SK Hynix’s Product Catalog Lists 16 Gb DDR4 Chips, Opens Doors to 256 GB DIMMsby Anton Shilov on January 25, 2018 3:30 PM EST
SK Hynix has recently added single-die DDR4 memory chips featuring 16 Gb capacity to its product catalog. The benefit of the increase in single-die capacity is two fold: not only will the new components enable the company to build high-capacity memory modules using fewer chips, but also it will enable SK Hynix and its partners to build 256 GB DDR4 memory modules for ultra-high-end servers.
16 Gb DRAM chips per se are not exactly a breakthrough. Memory makers, including SK Hynix, already build high-capacity DRAM components by stacking two or four 8 Gb memory dies vertically using TSVs to get 16 Gb and 32 Gb components, then use such chips to build memory modules featuring 64 GB and 128 GB density. Stacking makes organization of DIMMs very complex: in the case of a 64 GB module we are dealing with a quad-ranked DIMM (featuring two physical and two logical ranks), whereas a 128 GB module is octal ranked (featuring two physical ranks and four logical ranks). LRDIMMs have a relatively high latency in general (because they use additional buffers), meanwhile complexity of 64 GB/128 GB LRDIMM architecture forces module makers to increase them even further (to CL20/CL22 for DDR4-2400/DDR4-2666 speed bins).
By contrast, SK Hynix has managed to develop single-die 16 Gb DDR4 components. Such ICs enable producers to build client memory modules or subsystems with a fewer number of chips, lowering power consumption, and allows server-class DIMMs with densities of up to 256 GB. When it comes to servers, the 16 Gb DDR4 components will allow to build dual-ranked 64 GB modules, quad-ranked 128 GB LRDIMMs and octal-ranked 256 GB LRDIMMs.
Do not expect the 256 GB modules to show up tomorrow, but the importance of ultra-high-density LRDIMMs is hard to overestimate. For example, if the microcode is adjusted to allow it, a single socket Xeon Scalable platform featuring an -M suffixed processors with 12 total memory slots could potentially support 3 TB of six-channel memory. Meanwhile, an AMD EPYC-based system can currently support 2 TB of eight-channel memory per CPU socket, and these modules could help support double that. For in-memory applications like huge databases, the more DRAM they can get the better. Undoubtedly, 128 GB and 256 GB memory modules will come at a price. For example, Crucial sells its 128 GB DDR4-LRDIMM for $3999.99 in retail, so a 2X capacity module would cost considerably higher.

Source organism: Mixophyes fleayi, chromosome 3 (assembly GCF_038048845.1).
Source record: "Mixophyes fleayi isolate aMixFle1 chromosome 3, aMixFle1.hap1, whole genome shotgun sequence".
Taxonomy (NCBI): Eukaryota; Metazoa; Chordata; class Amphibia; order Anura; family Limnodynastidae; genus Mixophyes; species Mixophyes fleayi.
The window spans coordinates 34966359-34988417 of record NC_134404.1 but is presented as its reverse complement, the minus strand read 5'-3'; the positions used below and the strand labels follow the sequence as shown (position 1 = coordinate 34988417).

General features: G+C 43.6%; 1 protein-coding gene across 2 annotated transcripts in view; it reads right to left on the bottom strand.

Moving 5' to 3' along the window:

SK Hynix’s 16 Gb DDR4 chips are organized as 1Gx16 and 2Gx8 and supplied in FBGA96 and FBGA78 packages, respectively. At present, 16 Gb memory components are rated to operate in DDR4-2133 CL15 and DDR4-2400 CL17 modes at 1.2 Volts. Sometimes in the third quarter SK Hynix plans to add DDR4-2666 CL19 to the lineup. SK Hynix does not disclose which manufacturing technology it uses to make its 16 Gb chips, but it is logical to expect that the company uses a fabrication process with minimal feature sizes and high yields to make large dies.
|General Specifications of SK Hynix's 16 Gb Chips|
|Part Number||Transfer Rate||Latency||Org.||Pkg.||VDD||Availability|
|H5ANAG6NAMR-TFC||2133 MT/s||15-15-15||1Gx16||FBGA96||1.2 V||Now|
|H5ANAG6NCMR-UHC||2400 MT/s||17-17-17||Q3 2018|
|H5ANAG8NCMR-UHC||2400 MT/s||17-17-17||Q3 2018|
Keep in mind that it will take quite a while for server makers to validate 16 Gb chips and 2Hi/4Hi stacks based on them, so do not expect 256 GB modules to hit today’s servers shortly from now. In the meantime, 16 Gb DDR4 chips will enable makers of SO-DIMMs to build single-sided 16 GB DDR4 SO-DIMM modules. This will also allow thin laptops (that do not use modules, but rely on commodity memory) to install 16 GB of DRAM using eight chips. For any user wondering why most 13-inch notebooks do not want to use 16 GB of DRAM in all but the high-end specification, these chips should enable a nicer ecosystem for higher memory capacity small notebooks.
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Source: SK Hynix